For most companies, providing the customers with a better service at a reduced cost is one of the ultimate strategic goals. The production of highly diversified products with short life cycles such as computer parts, fashion clothes and some food items among many others as well as the remarkably high levels of competition pushes the different companies towards the integration of different production and inventory related decisions. Consequently, companies are realizing the necessity of having elevated levels of mutual understanding and better collaboration with their customers and suppliers alike. To remain competitive, firms can no longer operate as individual and autonomous entities but rather as an integral part of the supply chain. The area of supply chain management (SCM) has gained a lot of interest from researchers as well as practitioners in the industry. In particular, the integrated single-vendor single-buyer problem, also called the joint economic lot sizing problem (JELP), has received a lot of attention in recent years as it represents the building block for the wider supply chain. Essentially, the retailer (buyer) observes a deterministic demand and orders lots from the manufacturer (vendor). The vendor satisfies this downstream demand through manufacturing the requested product in lots, where each produced lot is shipped to the buyer in batches. The problem is to find the number of shipments and size of each batch such that the joint manufacturer and retailer cost is minimized. For a vertically integrated supply chain owned partially or jointly by the same company, such coordinated production–shipment policy provides valuable insights and optimal decisions that lead to global optimization. On the other hand, when individual entities are owned separately, such policy may not benefit all parties equally as some may encounter an increase in their costs and hence become less eager to depart from their locally optimized policies. In such situations, sharing those benefits resulting from the coordinated approach becomes a major issue. By using effective incentive systems such as accounting methods, transfer pricing schemes, quantity discount, etc., the objective of each partner can be aligned to that of the supply chain as a whole (Ganeshan, 1999, Li and O’Brien, 1999 and Agrawal et al., 2004). Most of the work related to JELP has been conducted in the context of a two layer supply chain consisting of a single vendor and a single buyer. Goyal (1977) suggested a lot-for-lot policy with the assumption of infinite production rate for the manufacturer. Later, Banerjee (1986) maintained the lot-for-lot policy for the more realistic case of a finite production rate. The lot-for-lot assumption was relaxed by Goyal (1988) where he assumed that the vendor ships the lot in a number of equal size shipments. Goyal (1995) developed a policy where the shipment sizes increase by a factor increasing geometrically. Hill (1997) generalized the latter model through considering the geometric growth factor as a decision variable. The optimal solution to the problem in its general form (i.e., without any assumptions regarding the shipment policy) was obtained by Hill (1999). Goyal and Nebebe (2000) considered a policy where the first shipment is small and the following shipments are larger and of equal size. For a comprehensive review of the JELP, the reader is referred to Ben-Daya et al. (2008). More recently, this problem has been extended to the case of a three layer supply chain. Khouja (2003) was the first to consider a three stage supply chain with one or more firms at each stage. He discussed three inventory coordination mechanisms among the members of the supply Chain: (1) The equal cycle time mechanism where all parties involved share a common cycle time. This corresponds to the lot-for-lot policy mentioned earlier. (2) The integer multipliers of the cycle time mechanism where the cycle time at each stage is set to be an integer multiplier of the cycle time of the adjacent downstream stage. (3) The integer power of two multipliers mechanism in which the cycle time at each stage is an integer power of two multiples of a basic cycle time. Khouja found out that the savings in going from the first mechanism to the second one is more significant as compared to the savings obtained once going from the second to the third coordination mechanism. Recently, Ben-Daya and Al-Nassar (2008) applied the idea of Lu (1995), which calls for making shipments from a production lot as it is being produced, to the three stage multi-customers supply chain using the integer multiplier of the cycle time mechanism. The authors showed that their policy results in a lower total cost as compared to the corresponding policy suggested by Khouja. Lee (2005) added a new dimension to the single vendor single buyer problem by setting the number of raw material shipments received by the vendor per cycle to be a decision variable. Thus, the raw material ordering cost was considered explicitly in the model. According to Lee (2005), models incorporating the raw material procurement and manufacturing setup are called integrated procurement-production (IPP) systems. The purpose of this paper is to incorporate Lee’s idea suggested in a two layer supply chain in the model developed by Ben-Daya and Al-Nassar (2008) for three layer supply chains. The supply chain we are dealing with consists of a single supplier, single manufacturer and multi-retailers. The raw material ordering cost for both the supplier and the manufacturer are included in the model, and the number of raw material shipments received by both parties in every cycle is a decision variable. A cost minimization model is derived along with an efficient solution algorithm that is based on the algebraic approach. The remainder of this paper is organized as follows. Section 2 states the problem definition, notations and assumptions. The derivation of the mathematical model is detailed in Section 3 while the analysis of the model and the solution procedure are both provided in Section 4. The numerical example along with sensitivity analysis for key problem parameters is given in Section 5. Finally, Section 6 concludes the paper and highlights future research directions.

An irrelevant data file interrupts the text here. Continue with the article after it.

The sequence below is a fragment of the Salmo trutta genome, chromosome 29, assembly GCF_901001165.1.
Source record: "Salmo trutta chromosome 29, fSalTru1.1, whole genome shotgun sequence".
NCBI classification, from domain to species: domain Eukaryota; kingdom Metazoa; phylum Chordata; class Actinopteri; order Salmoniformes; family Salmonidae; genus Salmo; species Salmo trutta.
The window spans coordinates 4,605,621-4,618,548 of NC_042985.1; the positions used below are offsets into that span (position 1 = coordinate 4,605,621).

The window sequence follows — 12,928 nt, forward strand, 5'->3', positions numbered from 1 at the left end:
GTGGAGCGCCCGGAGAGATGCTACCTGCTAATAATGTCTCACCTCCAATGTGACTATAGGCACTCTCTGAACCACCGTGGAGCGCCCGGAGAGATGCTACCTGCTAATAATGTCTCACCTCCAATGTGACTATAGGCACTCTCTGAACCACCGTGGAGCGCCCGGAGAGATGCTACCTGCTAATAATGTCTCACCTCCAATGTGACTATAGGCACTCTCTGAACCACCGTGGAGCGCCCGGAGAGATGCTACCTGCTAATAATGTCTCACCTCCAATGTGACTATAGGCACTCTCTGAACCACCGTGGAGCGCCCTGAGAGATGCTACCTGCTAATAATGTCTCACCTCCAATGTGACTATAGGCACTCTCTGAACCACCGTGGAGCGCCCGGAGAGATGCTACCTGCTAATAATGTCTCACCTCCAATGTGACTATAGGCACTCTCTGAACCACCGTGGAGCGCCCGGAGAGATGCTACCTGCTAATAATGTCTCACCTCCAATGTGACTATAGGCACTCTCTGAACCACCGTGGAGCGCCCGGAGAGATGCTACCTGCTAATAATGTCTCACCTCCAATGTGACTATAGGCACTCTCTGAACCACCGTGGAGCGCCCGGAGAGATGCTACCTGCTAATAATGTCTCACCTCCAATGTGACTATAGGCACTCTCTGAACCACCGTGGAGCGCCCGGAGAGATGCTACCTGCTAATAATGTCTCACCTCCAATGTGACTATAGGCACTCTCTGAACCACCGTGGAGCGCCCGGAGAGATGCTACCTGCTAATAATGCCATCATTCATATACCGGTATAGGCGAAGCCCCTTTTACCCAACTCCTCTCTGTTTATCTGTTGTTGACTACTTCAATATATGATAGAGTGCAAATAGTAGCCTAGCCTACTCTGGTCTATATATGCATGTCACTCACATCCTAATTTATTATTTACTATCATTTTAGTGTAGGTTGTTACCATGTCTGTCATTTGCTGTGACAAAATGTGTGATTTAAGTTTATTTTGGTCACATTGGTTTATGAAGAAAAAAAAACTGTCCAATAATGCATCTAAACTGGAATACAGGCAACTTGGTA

نتیجه گیری انگلیسی
This paper presented a three layer supply chain model in which the supply chain includes a supplier, a manufacturer and multi-retailers. The inventory coordination mechanism applied is the integer multiplier of the cycle time policy which sets the cycle time at each stage to be an integer multiple of that for the adjacent downstream stage. Since the developed model incorporates both the raw material procurement and the manufacturing setup decisions, it is one of the so-called integrated procurement-production (IPP) models. The paper has also presented a derivative-free solution procedure to derive a near optimal solution to the model at hand. Such method has proven successful in inventory management literature and it provides a remedy for dealing with function involving integer variables, in which case classical differential calculus techniques might not be directly applicable. As it turns out, the proposed model outperforms the model that does not attempt to optimize the shipment policy of raw materials (i.e., where raw materials are delivered to the supplier and the manufacturer in a single shipment) and results in savings that might amount to 4% in case of low ordering costs. This work might be extended in several directions. One may consider similar problem settings under stochastic rather than deterministic demand. Also, the shipments made to a downstream stage might assume different sizes that follow a different pattern instead of equal shipments. An alternative extension might be to incorporate the quantity discount issue into the model in case the constraint of having vertically integrated supply chain is no more valid. Introducing the effect of quality in these models is yet another promising avenue for future research.